98.8%: that’s the percentage of American archives likely to encounter at least one climate risk factor by the year 2100, according to a 2018 article by Eira Tansey and Ben Goldman. In this episode, Nicole speaks with the archivists whose work SAA described as “tireless and… critical to addressing the impact of climate change on the archival profession.” Eira and Ben discuss their approaches to climate activism and the superpowers librarians can bring to the fight for environmental justice, both within and outside of their employer institutions.
Sources and References (in order of appearance)
- SAA Resolution Honoring Ben Goldman and Eira Tansey**
- Tansey, Eira. 2015. Archival Adaptation to Climate Change. Sustainability: Science, Practice and Policy 11(2):45-56.**
- Mazurczyk, Tara, Nathan Piekielek, Eira Tansey, and Ben Goldman. 2018. “American Archives and Climate Change: Risks and Adaptation.” Climate Risk Management 20.**
- OCLC Archive Grid
- RepoData Project**
- Society of American Archivists Foundation
- Example archival associations: Chicago Area Archivists, Midwestern Archivists, Catholic Archivists, Moving Image Archivists.
- National Hurricane Center
- “The Calls are Coming from Inside the State: Phone-banking after Hurricane Irma,” Society of Florida Archivists, 2018 presentation by Fletcher Durant
- Goldman, Ben. 2018. “It’s Not Easy Being Green (e): Digital Preservation in the Age of Climate Change.” Archival Values: Essays in Honor of Mark Greene, pp. 274–295.**
- Why Data Centres are the New Frontier in the Fight Against Climate Change ComputerWorld
- Flying Less: Reducing America’s Carbon Footprint
- RBMS 2019: Response and Responsibility: Special Collections and Climate Change**
- Ohio River Sanitation Commission
Note: Sources marked by ** are initiatives and writings by the episode’s guests.
- More from our guests
- Scholarly works, journals, and presentations
- Libraries and Archives in the Anthropocene, Journal of Critical Library and Information Studies, Guest Editors: Eira Tansey and Robert Montoya, with editorial assistance from Andrew J Lau.**
- Goldman, Ben (2016, October 28), “14th Blackbird: Digital Preservation as an Environmentally Sustainable Activity,” Penn State University PASIG 2016 meeting, Part of Session: Environmental Responsibility, Sustainability, Costs, Benefits and Risks.**
- Goldman, Ben (2017, May 14), “Things the Grandchildren Should Know: Archives and the Origin of an Ecocentric Future.” Libraries and Archives in the Anthropocene Colloquium, hosted by Litwin Books and the Moving Image Archiving and Preservation Program at NYU’s Tisch School of the Arts.**
- Gordon-Clark, M. 2012. “Paradise Lost? Pacific Island Archives Threatened by Climate Change.” Archival Science 12: 51–67. https://doi.org/10.1007/s10502-011-9144-3
- Lowe, Carli V. 2020. “Partnering Preservation with Sustainability.” The American Archivist 83(1): 144–164. doi: https://doi.org/10.17723/0360-9081-83.1.144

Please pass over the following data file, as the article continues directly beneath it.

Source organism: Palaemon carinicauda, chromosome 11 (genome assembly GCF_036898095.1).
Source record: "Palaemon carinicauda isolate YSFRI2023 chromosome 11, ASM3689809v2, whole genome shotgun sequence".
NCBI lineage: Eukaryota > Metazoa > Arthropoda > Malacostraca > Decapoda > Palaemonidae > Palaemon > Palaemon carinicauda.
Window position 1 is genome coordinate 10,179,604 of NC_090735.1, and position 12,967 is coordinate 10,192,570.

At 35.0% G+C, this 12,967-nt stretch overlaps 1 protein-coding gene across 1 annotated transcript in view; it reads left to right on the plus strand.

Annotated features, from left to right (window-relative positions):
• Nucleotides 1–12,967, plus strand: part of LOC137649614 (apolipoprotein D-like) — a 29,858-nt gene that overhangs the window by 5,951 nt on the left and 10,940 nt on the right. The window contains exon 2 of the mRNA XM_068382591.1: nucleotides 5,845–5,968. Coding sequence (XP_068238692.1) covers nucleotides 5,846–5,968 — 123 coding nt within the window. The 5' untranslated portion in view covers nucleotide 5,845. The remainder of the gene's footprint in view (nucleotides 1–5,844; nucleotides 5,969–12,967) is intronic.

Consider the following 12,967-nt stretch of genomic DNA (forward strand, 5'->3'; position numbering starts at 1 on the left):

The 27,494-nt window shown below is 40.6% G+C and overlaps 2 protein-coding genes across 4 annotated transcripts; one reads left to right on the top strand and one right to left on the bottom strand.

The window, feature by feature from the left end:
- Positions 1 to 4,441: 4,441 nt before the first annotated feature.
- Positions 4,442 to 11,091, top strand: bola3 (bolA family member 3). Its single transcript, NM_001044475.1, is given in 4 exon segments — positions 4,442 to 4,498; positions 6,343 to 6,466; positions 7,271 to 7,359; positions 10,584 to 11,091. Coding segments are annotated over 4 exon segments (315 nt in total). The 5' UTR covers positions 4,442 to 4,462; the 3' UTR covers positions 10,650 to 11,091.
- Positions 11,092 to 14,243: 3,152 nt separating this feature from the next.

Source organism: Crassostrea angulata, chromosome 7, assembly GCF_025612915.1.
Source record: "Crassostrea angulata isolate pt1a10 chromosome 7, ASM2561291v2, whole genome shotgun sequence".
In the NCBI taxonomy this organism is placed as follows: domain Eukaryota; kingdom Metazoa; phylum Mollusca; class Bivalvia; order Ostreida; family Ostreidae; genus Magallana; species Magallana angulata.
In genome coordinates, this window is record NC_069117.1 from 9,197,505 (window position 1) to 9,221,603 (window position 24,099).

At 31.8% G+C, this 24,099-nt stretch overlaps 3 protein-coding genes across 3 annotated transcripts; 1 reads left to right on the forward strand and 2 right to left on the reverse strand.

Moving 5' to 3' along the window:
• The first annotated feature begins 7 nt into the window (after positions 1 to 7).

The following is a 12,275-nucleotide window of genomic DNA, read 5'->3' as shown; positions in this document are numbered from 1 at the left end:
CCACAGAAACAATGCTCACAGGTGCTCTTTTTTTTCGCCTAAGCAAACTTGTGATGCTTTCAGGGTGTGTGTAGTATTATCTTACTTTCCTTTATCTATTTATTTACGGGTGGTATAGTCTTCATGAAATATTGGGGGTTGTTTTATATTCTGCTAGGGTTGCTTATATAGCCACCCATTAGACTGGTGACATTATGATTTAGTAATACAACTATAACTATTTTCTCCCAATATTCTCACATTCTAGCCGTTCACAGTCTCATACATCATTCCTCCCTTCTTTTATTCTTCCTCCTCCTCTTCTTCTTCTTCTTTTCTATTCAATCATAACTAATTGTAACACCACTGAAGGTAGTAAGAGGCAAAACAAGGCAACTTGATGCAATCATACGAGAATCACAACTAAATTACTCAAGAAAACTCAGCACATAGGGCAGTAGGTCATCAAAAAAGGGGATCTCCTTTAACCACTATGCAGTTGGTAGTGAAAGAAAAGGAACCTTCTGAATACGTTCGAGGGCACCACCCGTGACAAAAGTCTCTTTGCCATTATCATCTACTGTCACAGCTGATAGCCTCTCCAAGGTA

- Pendergrass, Keith L., Walker Sampson, Tim Walsh, and Laura Alagna. 2019. “Toward Environmentally Sustainable Digital Preservation.” The American Archivist 82(1): 165–206. doi: https://doi.org/10.17723/0360-9081-82.1.165
- Tansey, Eira. 2020. “Regulatory Recordkeeping, Worker Safety, and United States Extractive Industries.” The Extractive Industries and Society 7(1): 209-216.**
- Tansey, Eira. 2018. “Regulation Requires Records: Access to Fracking Information in the Marcellus/Utica Shale Formations.” KULA: Knowledge Creation, Dissemination, and Preservation Studies 2(1): 3.**
- Winn, Samantha R. 2019. “Dying Well in the Anthropocene: On the End of Archivists,” in “Libraries and Archives in the Anthropocene,” eds. Eira Tansey and Rob Montoya. Special issue, Journal of Critical Library and Information Studies 2(3). https://journals.litwinbooks.com/index.php/jclis/article/view/107
- Meetings and conversations
- Additional writings and work by:
Behind the Mic
Nicole Kang Ferraiolo
Nicole Kang Ferraiolo is CLIR’s director of global strategic initiatives. She was previously a program officer for CLIR’s regranting and fellowship programs. Prior to that, Nicole worked at Columbia University where she oversaw several projects including an interdisciplinary research program on global governance that focused in turn on nuclear proliferation, pandemics, religious conflict, and climate change.
Ben Goldman is the archivist for curatorial services and strategy in the Special Collections Library at Penn State University. His research explores the intersection of archives, climate change, and the environment. He is the PI for the Repo Data Project, a project to identify, gather, standardize, and make publicly accessible United States archival repository location data.
Eira Tansey is the digital archivist/records manager at the University of Cincinnati Libraries. Her active areas of research include the effects of climate change on archives and archivists, the role of records within environmental regulation, and the enforcement of recordkeeping laws. Her work has appeared in a wide variety of archives, history, and environmental policy journals. See more of her writing at http://eiratansey.com/.